6 Gym Etiquette Musts in the Time of Coronavirus

All around the world, the coronavirus pandemic is causing gyms to close for, well, we don't know how long. My town is no different. (And if your gym of choice is, in fact, closed, please check out my article "Avoiding the Gym? Here's a Week of Free Follow-Along Workouts.") However, the Bodybuilding.com company gym is currently open—for the time being—with strict standards about wiping machinery and maintaining personal space to keep from spreading infectious disease.

I get it: I'm spoiled to work here. If my only choice was a commercial gym, I'd absolutely skip it, totally embrace "social distancing," and train at home. But because it's a small, controlled gym space, it feels safe… as long as everyone who goes in plays by the same rules. And if you find yourself in a similar position and want to do everything in your power to limit the risk you pose to your fellow gym-goers—and everyone else—here are a few strategic choices you should make.

Do: Wipe Before, Not Just After

At this point, we shouldn't have to explain why to do this. No matter how fit you are or invincible you feel, you are quite capable of being a carrier of this highly infectious disease and giving it to someone who definitely shouldn't have it. So carry the towel, use the spray bottle, and clean everything you touch—or are going to touch.

Nope, I don't care how annoying it is. If you're going to set foot in a gym, be willing to do the extra work. And if you're not willing, you shouldn't be in the gym.

Do: Bring Your Own Handles Whenever Possible

My gym bag is also a grab bag of handles and grips I've gathered over the years. Each of them has their purpose, but I've only realized recently how a few of them can also provide a barrier against using public handles or dumbbells. Here are a few to consider, if you don't have something similar yet:

FatGripz: These are simply wonderful. They increase muscle activation throughout the upper body, make light weights feel heavy, and make for more productive workouts, period. However, if you own a pair, they also provide a thick barrier between you and a dumbbell. If you want to disinfect them at home, you can. Use them for all manner of presses (I even like the FatGrips Extreme for these), pulls, or anything else. Yes, you will have to go lighter, but that's fine.

Angles90 Grips: I discovered these ergonomic handles on Instagram months ago, and months after writing about them in Bodybuilding.com's Editor's Picks column, I continue to find new ways to use them in almost every workout. You can loop them around a barbell, bar, or any cable stack or machine to be able to pull more weight, and to avoid the public handles. With practice, you can do it even without directly touching the item you're looping them around. 

Harbinger Fast Cable Handles: These are a comfortable, budget-friendly option that can work not only in a gym, but with a band workout at home. Seriously, the time of using the same handles as everybody else may be done, so embrace it.

Don't: Use Supersets Or Giant Sets

Pull-downs and rows supersetted? Sorry, not right now. Do one movement for your straight sets. Wipe thoroughly. Then do the other. Minimal time spent wiping and disinfecting means more time working out. And, let's be honest: The more objects you're trying to "hold down," the less careful you can actually be.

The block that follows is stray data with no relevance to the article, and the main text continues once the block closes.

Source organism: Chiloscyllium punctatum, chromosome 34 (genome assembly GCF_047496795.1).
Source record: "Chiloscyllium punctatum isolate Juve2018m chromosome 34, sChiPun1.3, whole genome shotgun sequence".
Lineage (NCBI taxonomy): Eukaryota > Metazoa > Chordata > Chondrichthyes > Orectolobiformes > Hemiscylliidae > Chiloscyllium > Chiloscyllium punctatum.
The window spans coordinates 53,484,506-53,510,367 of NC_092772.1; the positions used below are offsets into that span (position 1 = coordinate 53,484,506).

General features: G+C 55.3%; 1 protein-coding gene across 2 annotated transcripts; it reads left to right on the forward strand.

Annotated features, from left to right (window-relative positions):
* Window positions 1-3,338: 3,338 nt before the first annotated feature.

Do: Find One Spot Where You Can Do Multiple Exercises

Got a free cable stack? Use it not only for triceps, but for biceps, shoulders…pretty much anything else you can before you wipe it down and move on.

This can also be extended to benches. Did you just do chest-supported rows or PJR pull-overs on an incline bench? Do spider curls on it too, rather than using the preacher bench as well as the incline. Then, you guessed it, clean that bench and whatever else you touched.

Don't: Chase All the Angles or Perfect Workouts

One of my current favorite upper-body workouts goes something like this:

  • A dumbbell or kettlebell press variation
  • One row and one pull-down variation
  • One lateral raise variation
  • One movement apiece for biceps and triceps

Today at lunch, this workout felt really good—good enough that I found myself considering adding in some dips after the back moves. But I didn't. Instead, I set firm limits, and tried to do as much as I could with as few moves as possible.

Why? Because now (get used to hearing this) is not the time to do more than you planned, to pursue perfection, or to touch more things than are absolutely necessary. Do a few things. Do them well. Get in and out, and enjoy the privilege of still being able to be healthy and active when many can't.

This extends to your perfect pre- and post-workout rituals, as well. For example, shower at home. Do your mobility work or stretching at home, rather than on a public mat in a gym. Do cardio at home—see a trend? Do as little as you can in this public space, and get back into the "social distancing" space that is necessarily becoming the new normal.

Do: Keep Training

It doesn't have to be in a gym. In many cases, it definitely shouldn't be. But no matter how you do it, you absolutely should keep exercising as the world gets more ominous and restricted around us all.

Why? To burn off extra energy. To focus on something other than that thing you're trying not to think about. To feel intensity and self-control and "the good hurt" and all those other feelings that training is so good at giving.

Do it. But do it right, and do it safely and respectfully, while it's still an option.